Hawkeye State officials say they need help explaining to lawmakers whether health insurance rates are going up for reasons other than big executive compensation packages and office facility expansion.

The Iowa Insurance Division announced in June that it is looking for a vendor who can explain just why Iowa health care and health insurance cost so much. The division asked for help with deciding what sort of information ought to be collected, how the information ought to be analyzed, and what the cost of the data collection and analysis process might.

Division officials now have posted a collection of answers to vendors’ questions about the Iowa health cost study request for information (RFI).

“Generally speaking, what the division is hoping to learn from this request for information process is how to provide as much information to the legislature as possible given what is currently obtainable information, and to advise them of the things that are not currently being tracked,” officials say.

In some cases, the Iowa division might be able to get any additional needed information by requiring insurers to track the information, officials say.

The division also needs help with defining terms, and with expressing information in terms that members of the Iowa legislature and other laypeople who ask, “Why are health insurance costs so high?” can understand, officials say.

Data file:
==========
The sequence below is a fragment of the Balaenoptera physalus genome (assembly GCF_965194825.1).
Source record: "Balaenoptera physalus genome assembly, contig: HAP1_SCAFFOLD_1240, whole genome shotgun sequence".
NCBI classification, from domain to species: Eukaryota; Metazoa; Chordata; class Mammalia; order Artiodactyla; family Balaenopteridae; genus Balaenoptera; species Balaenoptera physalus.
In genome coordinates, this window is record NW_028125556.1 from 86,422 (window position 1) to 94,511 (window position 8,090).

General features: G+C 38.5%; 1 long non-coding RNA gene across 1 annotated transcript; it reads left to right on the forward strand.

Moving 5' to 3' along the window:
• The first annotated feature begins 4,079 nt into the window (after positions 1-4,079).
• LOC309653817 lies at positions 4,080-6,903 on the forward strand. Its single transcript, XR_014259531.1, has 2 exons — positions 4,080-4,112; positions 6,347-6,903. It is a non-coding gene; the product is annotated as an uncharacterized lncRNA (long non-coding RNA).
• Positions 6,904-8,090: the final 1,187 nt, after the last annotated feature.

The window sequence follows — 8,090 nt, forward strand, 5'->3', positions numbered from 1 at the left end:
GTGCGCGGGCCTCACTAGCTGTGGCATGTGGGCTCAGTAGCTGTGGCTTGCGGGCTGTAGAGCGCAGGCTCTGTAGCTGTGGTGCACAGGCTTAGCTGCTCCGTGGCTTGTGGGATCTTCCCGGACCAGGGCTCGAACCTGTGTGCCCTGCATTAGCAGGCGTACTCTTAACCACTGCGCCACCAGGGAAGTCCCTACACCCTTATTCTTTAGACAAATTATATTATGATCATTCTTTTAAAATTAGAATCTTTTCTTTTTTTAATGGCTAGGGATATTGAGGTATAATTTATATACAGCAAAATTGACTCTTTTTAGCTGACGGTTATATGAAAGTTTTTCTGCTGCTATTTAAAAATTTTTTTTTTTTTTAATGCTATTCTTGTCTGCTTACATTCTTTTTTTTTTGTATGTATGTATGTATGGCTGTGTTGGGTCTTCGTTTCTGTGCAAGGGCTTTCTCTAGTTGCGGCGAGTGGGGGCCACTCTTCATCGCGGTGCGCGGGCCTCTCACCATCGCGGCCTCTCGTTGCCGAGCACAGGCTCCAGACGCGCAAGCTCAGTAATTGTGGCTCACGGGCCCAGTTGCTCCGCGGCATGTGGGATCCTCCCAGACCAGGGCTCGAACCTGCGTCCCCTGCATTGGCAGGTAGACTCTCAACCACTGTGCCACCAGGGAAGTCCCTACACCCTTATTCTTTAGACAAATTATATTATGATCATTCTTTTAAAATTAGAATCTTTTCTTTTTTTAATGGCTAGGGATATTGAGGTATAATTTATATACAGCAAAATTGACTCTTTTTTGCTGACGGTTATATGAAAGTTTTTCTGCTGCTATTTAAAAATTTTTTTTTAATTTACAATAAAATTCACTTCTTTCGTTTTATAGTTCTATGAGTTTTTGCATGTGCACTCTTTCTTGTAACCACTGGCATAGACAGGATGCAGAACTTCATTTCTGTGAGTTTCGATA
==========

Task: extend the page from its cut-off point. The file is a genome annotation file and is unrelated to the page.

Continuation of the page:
“Absent actuarial expertise in their ranks, they appear to believe linkage exists between executive compensation and office facility expansion and rate increases, rather than the medical cost increases, demographics, and frequency and severity data,” officials say.

Vendors have asked the Iowa division about the insurer and health maintenance organization contact information the division has.

The division has a database of small group plan insurers that contains contact names, telephone numbers and e-mail addresses, officials report.

“The division has a similar database for individual plan insurers, but it is only a Rolodex-style database containing company names, contact persons’ names, addresses, telephone numbers and e-mail addresses,” officials say.

Some states track the cost of providing state-mandated benefits. Iowa division officials note that Iowa does not track that information.

The Affordable Care Act – the legislative package that includes the Patient Protection and Affordable Care Act (PPACA) and the Health Care and Education Reconciliation Act – will require states to conduct annual reviews of “unreasonable increases in health insurance premiums,” and to have carriers justify any unreasonable premium increases in health insurance premiums.

“The threshold for unreasonable premium increases has not yet been established but is certainly an area where vendor expertise might be appropriate,” Iowa officials say.